Ceton Q DVR-HTPC Info Thread - Page 4 - AVS Forum
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post #91 of 324 Old 04-05-2012, 05:26 AM
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Originally Posted by slowbiscuit View Post

There's no way it will be in that range, it will never sell to more than a very small niche.

My prediction? $750, and it will kill Tivo Elites at that price (and which can be had around that price with lifetime, btw - Elites are on sale for less than $399 now at some retailers and lifetime with a discount code is $399). But I still think the BR player is an unnecessary added cost to the box.

One thing you gotta realize is it's a SFF x86/x64 computer. And not a crappy atom, or zacate system. They don't manufacture most of the hardware that goes into it, like i'm sure Tivo does. So they can't really reduce costs by making manufacturing cheaper.. at least not by as much as someone who designs everything in the box.

Maybe when windows 8 comes out, and it runs on cheap ARM systems it will be possible to make a much cheaper system?
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post #92 of 324 Old 04-05-2012, 06:25 AM
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Honestly what I want to know is if they are going to sell their 'Media Center' software stand alone. I would definitely pay $40 for something more integrated than the WMC/MB combo (nothing against the MB guys - they do an awesome job within the limits of WMC).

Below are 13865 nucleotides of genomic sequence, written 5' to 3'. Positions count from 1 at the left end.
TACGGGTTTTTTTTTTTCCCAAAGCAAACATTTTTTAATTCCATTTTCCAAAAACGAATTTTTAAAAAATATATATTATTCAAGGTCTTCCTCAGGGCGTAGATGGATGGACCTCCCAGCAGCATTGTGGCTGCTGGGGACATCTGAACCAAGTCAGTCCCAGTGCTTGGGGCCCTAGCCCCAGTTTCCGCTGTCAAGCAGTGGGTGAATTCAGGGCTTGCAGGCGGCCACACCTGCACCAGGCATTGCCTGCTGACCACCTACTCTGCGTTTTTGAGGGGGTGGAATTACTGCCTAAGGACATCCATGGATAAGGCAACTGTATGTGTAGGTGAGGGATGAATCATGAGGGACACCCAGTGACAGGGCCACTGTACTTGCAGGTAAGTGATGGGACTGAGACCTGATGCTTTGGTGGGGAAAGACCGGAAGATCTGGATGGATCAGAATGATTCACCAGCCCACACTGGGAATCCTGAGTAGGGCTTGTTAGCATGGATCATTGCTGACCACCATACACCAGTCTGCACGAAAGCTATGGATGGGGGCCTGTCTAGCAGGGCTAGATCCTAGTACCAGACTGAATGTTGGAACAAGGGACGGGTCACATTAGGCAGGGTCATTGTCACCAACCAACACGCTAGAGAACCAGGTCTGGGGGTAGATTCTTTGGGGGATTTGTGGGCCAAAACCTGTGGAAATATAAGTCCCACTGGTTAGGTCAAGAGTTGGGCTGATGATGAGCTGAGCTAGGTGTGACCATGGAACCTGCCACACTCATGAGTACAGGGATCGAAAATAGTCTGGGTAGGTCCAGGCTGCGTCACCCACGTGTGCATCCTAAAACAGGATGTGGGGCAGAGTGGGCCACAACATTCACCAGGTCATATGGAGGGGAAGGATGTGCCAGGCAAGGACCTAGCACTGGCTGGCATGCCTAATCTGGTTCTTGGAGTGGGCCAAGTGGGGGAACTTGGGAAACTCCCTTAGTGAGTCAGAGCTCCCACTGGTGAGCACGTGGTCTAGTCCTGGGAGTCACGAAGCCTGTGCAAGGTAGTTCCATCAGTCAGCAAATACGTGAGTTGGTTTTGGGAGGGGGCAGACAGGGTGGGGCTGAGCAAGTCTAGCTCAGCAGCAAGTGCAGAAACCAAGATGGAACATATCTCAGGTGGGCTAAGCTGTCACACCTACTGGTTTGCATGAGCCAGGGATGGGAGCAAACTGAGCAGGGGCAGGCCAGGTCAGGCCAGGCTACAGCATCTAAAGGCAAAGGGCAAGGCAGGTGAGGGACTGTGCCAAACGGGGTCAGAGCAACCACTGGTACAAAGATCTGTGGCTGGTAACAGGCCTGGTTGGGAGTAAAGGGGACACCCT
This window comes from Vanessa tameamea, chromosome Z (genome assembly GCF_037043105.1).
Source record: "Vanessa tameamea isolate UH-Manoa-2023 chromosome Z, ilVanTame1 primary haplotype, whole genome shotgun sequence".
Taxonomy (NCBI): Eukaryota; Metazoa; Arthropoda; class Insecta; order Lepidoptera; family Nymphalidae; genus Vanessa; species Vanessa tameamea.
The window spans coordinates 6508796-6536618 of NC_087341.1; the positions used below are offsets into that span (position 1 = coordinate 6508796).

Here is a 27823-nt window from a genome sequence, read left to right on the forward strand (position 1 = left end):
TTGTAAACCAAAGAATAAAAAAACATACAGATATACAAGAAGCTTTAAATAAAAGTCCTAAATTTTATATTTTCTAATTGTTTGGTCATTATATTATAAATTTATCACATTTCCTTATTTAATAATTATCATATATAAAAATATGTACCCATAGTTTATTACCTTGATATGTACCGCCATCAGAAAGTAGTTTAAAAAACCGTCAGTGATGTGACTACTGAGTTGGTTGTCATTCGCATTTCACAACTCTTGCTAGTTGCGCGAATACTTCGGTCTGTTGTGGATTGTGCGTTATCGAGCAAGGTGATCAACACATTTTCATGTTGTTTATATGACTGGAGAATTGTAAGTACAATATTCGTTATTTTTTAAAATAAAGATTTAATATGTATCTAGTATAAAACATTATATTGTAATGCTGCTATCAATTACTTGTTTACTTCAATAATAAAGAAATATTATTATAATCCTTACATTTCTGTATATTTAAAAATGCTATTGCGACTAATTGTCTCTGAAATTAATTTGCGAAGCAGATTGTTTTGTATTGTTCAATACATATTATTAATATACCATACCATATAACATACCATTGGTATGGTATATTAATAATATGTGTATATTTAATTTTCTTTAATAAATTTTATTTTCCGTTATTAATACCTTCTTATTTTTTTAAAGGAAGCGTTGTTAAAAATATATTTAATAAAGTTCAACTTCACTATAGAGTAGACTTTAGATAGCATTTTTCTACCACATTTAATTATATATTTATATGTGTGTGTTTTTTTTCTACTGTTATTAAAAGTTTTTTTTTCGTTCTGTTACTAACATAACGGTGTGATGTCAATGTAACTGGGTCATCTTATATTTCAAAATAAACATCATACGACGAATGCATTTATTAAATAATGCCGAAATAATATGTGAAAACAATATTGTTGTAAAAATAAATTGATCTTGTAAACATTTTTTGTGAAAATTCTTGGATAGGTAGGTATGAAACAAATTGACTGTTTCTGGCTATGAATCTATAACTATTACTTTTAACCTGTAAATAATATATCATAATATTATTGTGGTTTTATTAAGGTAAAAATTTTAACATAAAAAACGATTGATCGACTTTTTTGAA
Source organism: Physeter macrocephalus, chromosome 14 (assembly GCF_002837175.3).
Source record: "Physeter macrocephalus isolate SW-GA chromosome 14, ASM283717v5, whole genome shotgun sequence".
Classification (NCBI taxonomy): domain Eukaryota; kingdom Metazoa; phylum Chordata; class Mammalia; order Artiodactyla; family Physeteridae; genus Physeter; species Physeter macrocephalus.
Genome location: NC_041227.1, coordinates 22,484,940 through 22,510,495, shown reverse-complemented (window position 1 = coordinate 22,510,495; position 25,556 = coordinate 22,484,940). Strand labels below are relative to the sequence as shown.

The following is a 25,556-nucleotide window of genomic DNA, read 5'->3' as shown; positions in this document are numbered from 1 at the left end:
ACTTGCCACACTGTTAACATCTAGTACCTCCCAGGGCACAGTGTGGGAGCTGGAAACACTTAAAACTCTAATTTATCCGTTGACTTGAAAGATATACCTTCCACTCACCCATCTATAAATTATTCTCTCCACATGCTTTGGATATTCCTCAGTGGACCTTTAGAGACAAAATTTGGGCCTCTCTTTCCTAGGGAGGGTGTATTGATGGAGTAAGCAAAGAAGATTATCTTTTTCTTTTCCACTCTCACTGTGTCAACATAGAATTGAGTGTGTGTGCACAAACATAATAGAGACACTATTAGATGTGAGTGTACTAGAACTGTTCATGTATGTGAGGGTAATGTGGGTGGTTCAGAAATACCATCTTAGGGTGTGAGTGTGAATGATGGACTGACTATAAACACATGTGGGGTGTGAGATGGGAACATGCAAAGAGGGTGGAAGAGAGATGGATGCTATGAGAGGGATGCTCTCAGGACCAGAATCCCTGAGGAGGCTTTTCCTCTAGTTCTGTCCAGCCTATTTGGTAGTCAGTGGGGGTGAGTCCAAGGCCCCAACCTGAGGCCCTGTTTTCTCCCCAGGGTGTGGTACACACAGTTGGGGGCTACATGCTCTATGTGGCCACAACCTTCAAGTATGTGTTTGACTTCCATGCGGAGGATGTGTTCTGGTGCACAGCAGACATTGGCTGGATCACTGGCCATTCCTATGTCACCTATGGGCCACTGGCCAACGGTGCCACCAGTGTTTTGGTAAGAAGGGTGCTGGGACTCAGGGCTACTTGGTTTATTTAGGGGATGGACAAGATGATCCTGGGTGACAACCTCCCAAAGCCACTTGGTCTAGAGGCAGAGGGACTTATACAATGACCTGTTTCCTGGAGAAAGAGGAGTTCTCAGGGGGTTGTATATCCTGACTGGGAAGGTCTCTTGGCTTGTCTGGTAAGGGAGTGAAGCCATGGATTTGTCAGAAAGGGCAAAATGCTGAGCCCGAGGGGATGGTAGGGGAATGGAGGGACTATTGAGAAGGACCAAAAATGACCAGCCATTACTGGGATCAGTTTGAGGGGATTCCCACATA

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post #93 of 324 Old 04-05-2012, 08:00 AM
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Quote:
Originally Posted by slowbiscuit View Post

My prediction? $750, and it will kill Tivo Elites at that price (and which can be had around that price with lifetime, btw - Elites are on sale for less than $399 now at some retailers and lifetime with a discount code is $399). But I still think the BR player is an unnecessary added cost to the box.

Good point. But I doubt the part about it "killing" Tivo at $750, because with TiVo, you can buy just the box and have a monthly subscription, so to many people the TiVo will seem to cost only $399, since many people don't register the monthly cost as being significant. They'll just see them on amazon.com, hmmm, $399 or $750? I'll go with the $399.

Ceton will need to shave every dollar they can off the price of the Q if they hope to be competitive with TiVo outside of the enthusiast market.
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post #94 of 324 Old 04-05-2012, 09:27 AM
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Which is why I think they should cut out the BR - it's a whole-house DVR first and foremost, with some apps thrown in to make it more of a 'one box' solution. But most enthusiasts already have BR wherever they want it, and the Q will likely be too expensive to buy for more than one set.

Have it play BR rips from network servers, sure, but there's no need for a drive unless they can source them for dirt cheap (less than $20).